Sleep and weariness once more take hold of your tired body. At last you open your eyes, and find that your surroundings have changed. You are no longer in your bed-chamber at Aegeus' place!There's an option to take a hint here, but your good bud Hecate beats you to it. Uh oh.
You are in a circular chamber from which there appears to be but one exit. In the centre is a circular altar, on the middle of which stands an image of the goddess Hecate, carved in white marble, and triple-formed. Another stands at the entrance, while all is lit with an unearthly glow by three torches set in brackets on the wall. You barely have time to cry out against the injustice of your fate, when there appears, as if from nowhere or from the gates of Hades itself, a huge black puppy, froth-dripping maw filled with needle-sharp teeth, eyes ablaze with a dark fire. It bounds towards you, and attacks. It has Might 8, Protection 17.YOU JUST HAD TO SAVE THE FUCKING DOG. This thing is tougher than Antiope, I have to roll a 10 just to hit the damn thing! SCREW THAT, WE ARE TAKING A HINT.
You pray to your patron god, craving succour from the wrath of Hecate. To be saved from the infernal creature you must sacrifice 2 Honour points to your patron, and 3 to Hecate.You're doing it! PROTECTION 17, GEEZ.
Grim-hearted Hecate herself stands before you; the statue on the altar has disappeared. She stays the assault of the infernal beast.
'Do not think, Altheus,' she says, 'that you have escaped my wrath. The Olympians have stayed my hand this once, but next time you will not be smiled on by Fate.'
The room seems to spin round and round, Hecate disappears and you are engulfed in darkness.
Sweating and trembling at the terrible experience you have just undergone, you open your eyes, only to find that you are still in your bed-chamber. Could this be a message from the gods -- a dream sent from high Olympus, or perhaps from the dark depths of Hades? You rise and don your armour, for it is now dawn, and crimson trails light up the early-morning sky. It is time for you to set off for the Piraeus. You stay only a short time to say farewell to Aegeus, and, documents in hand, you set forth on the final stage of your journey to Crete. At the gate the guards salute you, but after a while you become lost, and have to ask a peasant the way to the harbour.One more hint for the road.
It is not good to question the motives of the gods. Have 1 Shame point.
At long last you reach the Piraeus, the well-built harbour of Athens. A host of people are assembled there, busily loading and unloading goods from the islands. Your ship is obvious: a great but weather-beaten pine vessel with sails of deep black, draped in cloths of black, its crew dressed in sombre robes.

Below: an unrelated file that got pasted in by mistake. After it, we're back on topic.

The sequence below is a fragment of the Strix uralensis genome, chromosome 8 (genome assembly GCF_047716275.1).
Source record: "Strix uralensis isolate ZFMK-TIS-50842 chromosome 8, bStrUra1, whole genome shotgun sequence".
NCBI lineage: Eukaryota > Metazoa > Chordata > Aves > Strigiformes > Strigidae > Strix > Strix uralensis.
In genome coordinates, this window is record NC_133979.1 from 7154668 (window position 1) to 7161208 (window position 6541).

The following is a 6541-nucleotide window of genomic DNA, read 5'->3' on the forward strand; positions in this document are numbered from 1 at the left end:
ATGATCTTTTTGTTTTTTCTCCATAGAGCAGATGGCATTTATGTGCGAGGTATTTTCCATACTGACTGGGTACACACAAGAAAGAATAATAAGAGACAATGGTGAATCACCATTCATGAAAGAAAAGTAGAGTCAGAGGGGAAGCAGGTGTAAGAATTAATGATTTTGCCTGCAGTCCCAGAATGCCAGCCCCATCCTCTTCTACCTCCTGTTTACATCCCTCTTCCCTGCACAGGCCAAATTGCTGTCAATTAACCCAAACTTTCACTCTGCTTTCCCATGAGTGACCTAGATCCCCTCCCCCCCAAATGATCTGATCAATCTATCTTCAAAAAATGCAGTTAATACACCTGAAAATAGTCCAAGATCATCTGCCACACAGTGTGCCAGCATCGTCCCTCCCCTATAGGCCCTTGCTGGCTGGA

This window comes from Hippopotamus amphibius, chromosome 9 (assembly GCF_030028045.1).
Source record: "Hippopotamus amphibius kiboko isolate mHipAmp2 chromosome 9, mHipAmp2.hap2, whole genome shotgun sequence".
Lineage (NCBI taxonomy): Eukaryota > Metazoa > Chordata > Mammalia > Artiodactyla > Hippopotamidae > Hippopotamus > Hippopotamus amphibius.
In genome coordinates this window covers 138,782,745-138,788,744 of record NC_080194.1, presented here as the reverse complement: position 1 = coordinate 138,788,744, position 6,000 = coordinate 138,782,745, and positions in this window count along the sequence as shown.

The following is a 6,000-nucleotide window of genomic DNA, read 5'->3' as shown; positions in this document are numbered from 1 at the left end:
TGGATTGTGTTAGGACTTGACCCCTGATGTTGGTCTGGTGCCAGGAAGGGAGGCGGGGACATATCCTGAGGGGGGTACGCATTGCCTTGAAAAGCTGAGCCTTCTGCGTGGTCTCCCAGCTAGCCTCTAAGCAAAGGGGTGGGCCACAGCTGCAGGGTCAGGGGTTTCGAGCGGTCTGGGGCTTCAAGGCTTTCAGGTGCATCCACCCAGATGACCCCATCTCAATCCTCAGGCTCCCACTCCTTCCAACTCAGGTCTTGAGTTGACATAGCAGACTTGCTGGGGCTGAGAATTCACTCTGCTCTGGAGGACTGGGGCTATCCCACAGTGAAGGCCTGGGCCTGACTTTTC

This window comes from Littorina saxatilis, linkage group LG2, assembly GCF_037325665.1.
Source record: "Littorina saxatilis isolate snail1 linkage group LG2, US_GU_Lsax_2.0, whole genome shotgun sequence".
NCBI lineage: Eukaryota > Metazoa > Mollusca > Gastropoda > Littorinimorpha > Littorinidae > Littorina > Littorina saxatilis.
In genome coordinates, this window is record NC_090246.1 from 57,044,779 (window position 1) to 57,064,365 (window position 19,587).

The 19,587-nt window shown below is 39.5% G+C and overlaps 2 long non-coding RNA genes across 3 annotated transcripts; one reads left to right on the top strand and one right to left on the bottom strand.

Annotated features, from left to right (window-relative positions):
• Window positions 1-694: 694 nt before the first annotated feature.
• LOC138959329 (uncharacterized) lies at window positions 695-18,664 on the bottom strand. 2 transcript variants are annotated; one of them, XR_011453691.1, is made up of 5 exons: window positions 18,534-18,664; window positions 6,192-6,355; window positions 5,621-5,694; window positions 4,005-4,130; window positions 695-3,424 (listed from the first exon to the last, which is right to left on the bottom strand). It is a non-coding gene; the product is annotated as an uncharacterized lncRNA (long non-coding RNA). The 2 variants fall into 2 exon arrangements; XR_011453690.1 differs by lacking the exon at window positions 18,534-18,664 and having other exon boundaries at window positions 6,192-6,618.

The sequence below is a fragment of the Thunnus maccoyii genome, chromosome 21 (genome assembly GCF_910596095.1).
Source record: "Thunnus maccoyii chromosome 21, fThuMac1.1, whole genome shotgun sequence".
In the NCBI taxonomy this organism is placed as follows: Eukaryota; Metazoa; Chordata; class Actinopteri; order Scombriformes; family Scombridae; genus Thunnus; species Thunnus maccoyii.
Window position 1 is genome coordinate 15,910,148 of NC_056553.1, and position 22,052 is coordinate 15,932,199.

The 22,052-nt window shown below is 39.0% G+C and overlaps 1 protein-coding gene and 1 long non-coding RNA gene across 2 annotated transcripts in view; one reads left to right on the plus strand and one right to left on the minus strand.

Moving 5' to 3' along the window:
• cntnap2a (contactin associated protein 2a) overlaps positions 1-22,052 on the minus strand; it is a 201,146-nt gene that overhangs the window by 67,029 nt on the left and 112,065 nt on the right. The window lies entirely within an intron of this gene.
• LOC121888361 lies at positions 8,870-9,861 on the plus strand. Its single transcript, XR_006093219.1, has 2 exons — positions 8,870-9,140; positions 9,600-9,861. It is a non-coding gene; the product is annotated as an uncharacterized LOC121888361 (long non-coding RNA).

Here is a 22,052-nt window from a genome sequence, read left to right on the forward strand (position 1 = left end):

A small man in a white-trimmed cloak beckons to you. He is the captain, and they have delayed sailing for you. They must leave within minutes, or the tide will prevent them for another twelve hours. You rush aboard and are shown below decks to a large room where the crew sleep and keep their possessions. Here you stow your weapons, and go to join the captain.
The ship has already cast off and the rowers are at their benches, heaving hard at the smooth wooden oars. The overseer has no whip, for all are volunteers, but a regular beat is struck on stretched-hide drums. The Athenians destined for sacrifice speak little, keeping to themselves, but every so often cast you hopeful glances, as men appealing to high Olympus for succour. 'Altheus, breaker of horses, will save us,' they say, or 'Altheus will storm the great-walled citadel of Knossos, and bring us back to Athens.' One girl looks remarkably like your mother Aethra, and puts you in mind for a moment of the home you left so many days ago.
The voyage continues, and the sun and moon take their turns at lighting up the weary world. Sometimes the ship goes under sail; at other times oars are needed. You are seasick often, as the swell rocks the boat, and so unable to help in the necessary tasks of the journey. Your stomach feels as if trampled by the Marathonian bull; your head reels as if being caught a glancing blow by a straight-flying spear. You are dimly aware that the ship, having hugged the coast of Attica, now approaches rugged Ceos. There are shouts and noises above.
'Altheus,' you hear the captain cry, 'come quickly!' You stagger to your feet, and lurch unsteadily to the deck, wondering at the ways of seafaring folk.
When you look out to where everyone is pointing, you see -- and horror grips your mind -- a great sea-monster, shaped like a serpent, with slimy spines sticking from its head, huge beyond imagining, eyes sparkling with the glint of the deeps, jaws wide and ravening, its body shining blue, green and yellow under the summer sun.This one looks to come down to your relationship with Poseidon, so at least you haven't pissed him off like you did Hecate. IT COULD BE WORSE.
The sea-serpent is Might 20, Protection 12.
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